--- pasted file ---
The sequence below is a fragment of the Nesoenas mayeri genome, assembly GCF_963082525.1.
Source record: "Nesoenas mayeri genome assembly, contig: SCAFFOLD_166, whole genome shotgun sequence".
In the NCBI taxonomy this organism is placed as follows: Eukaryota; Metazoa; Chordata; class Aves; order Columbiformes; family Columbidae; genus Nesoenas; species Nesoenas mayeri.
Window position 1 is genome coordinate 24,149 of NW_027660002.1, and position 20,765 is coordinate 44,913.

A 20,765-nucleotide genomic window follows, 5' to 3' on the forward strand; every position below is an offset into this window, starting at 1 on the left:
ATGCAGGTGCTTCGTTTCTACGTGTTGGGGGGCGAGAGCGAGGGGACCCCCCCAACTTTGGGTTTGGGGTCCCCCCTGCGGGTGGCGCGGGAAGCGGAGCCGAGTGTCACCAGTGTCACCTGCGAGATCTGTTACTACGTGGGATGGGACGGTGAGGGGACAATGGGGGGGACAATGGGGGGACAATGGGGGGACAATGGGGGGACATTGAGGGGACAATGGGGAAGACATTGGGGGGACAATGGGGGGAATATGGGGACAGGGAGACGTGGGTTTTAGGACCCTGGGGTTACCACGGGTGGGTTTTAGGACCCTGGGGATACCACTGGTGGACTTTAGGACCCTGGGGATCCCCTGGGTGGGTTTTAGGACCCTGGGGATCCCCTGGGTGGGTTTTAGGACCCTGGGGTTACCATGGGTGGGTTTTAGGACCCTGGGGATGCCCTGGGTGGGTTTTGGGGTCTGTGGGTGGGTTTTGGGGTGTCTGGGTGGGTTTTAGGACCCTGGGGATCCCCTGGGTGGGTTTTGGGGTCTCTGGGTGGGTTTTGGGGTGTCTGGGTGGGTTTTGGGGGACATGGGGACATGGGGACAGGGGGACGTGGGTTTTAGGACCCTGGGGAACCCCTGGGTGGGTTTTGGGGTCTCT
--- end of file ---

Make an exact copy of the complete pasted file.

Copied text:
The sequence below is a fragment of the Nesoenas mayeri genome, assembly GCF_963082525.1.
Source record: "Nesoenas mayeri genome assembly, contig: SCAFFOLD_166, whole genome shotgun sequence".
In the NCBI taxonomy this organism is placed as follows: Eukaryota; Metazoa; Chordata; class Aves; order Columbiformes; family Columbidae; genus Nesoenas; species Nesoenas mayeri.
Window position 1 is genome coordinate 24,149 of NW_027660002.1, and position 20,765 is coordinate 44,913.

A 20,765-nucleotide genomic window follows, 5' to 3' on the forward strand; every position below is an offset into this window, starting at 1 on the left:
ATGCAGGTGCTTCGTTTCTACGTGTTGGGGGGCGAGAGCGAGGGGACCCCCCCAACTTTGGGTTTGGGGTCCCCCCTGCGGGTGGCGCGGGAAGCGGAGCCGAGTGTCACCAGTGTCACCTGCGAGATCTGTTACTACGTGGGATGGGACGGTGAGGGGACAATGGGGGGGACAATGGGGGGACAATGGGGGGACAATGGGGGGACATTGAGGGGACAATGGGGAAGACATTGGGGGGACAATGGGGGGAATATGGGGACAGGGAGACGTGGGTTTTAGGACCCTGGGGTTACCACGGGTGGGTTTTAGGACCCTGGGGATACCACTGGTGGACTTTAGGACCCTGGGGATCCCCTGGGTGGGTTTTAGGACCCTGGGGATCCCCTGGGTGGGTTTTAGGACCCTGGGGTTACCATGGGTGGGTTTTAGGACCCTGGGGATGCCCTGGGTGGGTTTTGGGGTCTGTGGGTGGGTTTTGGGGTGTCTGGGTGGGTTTTAGGACCCTGGGGATCCCCTGGGTGGGTTTTGGGGTCTCTGGGTGGGTTTTGGGGTGTCTGGGTGGGTTTTGGGGGACATGGGGACATGGGGACAGGGGGACGTGGGTTTTAGGACCCTGGGGAACCCCTGGGTGGGTTTTGGGGTCTCT